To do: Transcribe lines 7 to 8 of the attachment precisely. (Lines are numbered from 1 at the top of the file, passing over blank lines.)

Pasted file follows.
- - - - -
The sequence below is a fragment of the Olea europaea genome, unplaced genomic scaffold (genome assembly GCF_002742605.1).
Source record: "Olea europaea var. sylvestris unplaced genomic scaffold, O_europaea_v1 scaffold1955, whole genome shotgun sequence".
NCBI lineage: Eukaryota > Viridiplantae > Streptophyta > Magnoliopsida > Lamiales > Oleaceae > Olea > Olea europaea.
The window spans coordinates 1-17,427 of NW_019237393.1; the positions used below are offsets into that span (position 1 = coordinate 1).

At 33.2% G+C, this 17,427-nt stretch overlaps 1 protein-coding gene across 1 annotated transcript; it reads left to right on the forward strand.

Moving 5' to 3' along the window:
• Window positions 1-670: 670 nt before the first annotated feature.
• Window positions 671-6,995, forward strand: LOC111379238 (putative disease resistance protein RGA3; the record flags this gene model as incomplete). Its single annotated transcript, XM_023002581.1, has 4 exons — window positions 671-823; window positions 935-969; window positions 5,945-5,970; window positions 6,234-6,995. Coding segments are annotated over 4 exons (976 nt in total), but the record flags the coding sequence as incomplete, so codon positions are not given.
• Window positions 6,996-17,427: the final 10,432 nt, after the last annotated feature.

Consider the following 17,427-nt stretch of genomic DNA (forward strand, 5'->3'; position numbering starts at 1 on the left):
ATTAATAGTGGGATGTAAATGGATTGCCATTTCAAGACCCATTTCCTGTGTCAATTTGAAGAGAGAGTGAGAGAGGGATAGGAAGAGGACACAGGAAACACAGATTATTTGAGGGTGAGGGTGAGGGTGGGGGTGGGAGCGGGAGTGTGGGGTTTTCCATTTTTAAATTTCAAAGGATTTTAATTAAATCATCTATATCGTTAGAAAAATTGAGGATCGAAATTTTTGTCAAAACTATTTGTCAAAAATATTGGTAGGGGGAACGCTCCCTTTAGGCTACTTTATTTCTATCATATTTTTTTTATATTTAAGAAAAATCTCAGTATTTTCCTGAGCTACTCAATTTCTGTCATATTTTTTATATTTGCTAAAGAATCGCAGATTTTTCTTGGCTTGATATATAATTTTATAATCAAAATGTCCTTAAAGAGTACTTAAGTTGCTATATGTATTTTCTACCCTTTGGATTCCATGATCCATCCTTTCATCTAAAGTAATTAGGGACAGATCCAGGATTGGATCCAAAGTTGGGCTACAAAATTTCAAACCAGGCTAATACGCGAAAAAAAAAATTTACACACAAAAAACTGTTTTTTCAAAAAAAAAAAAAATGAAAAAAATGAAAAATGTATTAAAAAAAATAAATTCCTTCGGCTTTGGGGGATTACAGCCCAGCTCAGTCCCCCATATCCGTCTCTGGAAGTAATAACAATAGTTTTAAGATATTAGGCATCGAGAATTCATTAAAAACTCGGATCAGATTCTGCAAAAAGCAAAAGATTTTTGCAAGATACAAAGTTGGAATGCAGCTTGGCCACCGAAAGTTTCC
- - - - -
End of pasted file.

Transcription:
• Window positions 1-670: 670 nt before the first annotated feature.
• Window positions 671-6,995, forward strand: LOC111379238 (putative disease resistance protein RGA3; the record flags this gene model as incomplete). Its single annotated transcript, XM_023002581.1, has 4 exons — window positions 671-823; window positions 935-969; window positions 5,945-5,970; window positions 6,234-6,995. Coding segments are annotated over 4 exons (976 nt in total), but the record flags the coding sequence as incomplete, so codon positions are not given.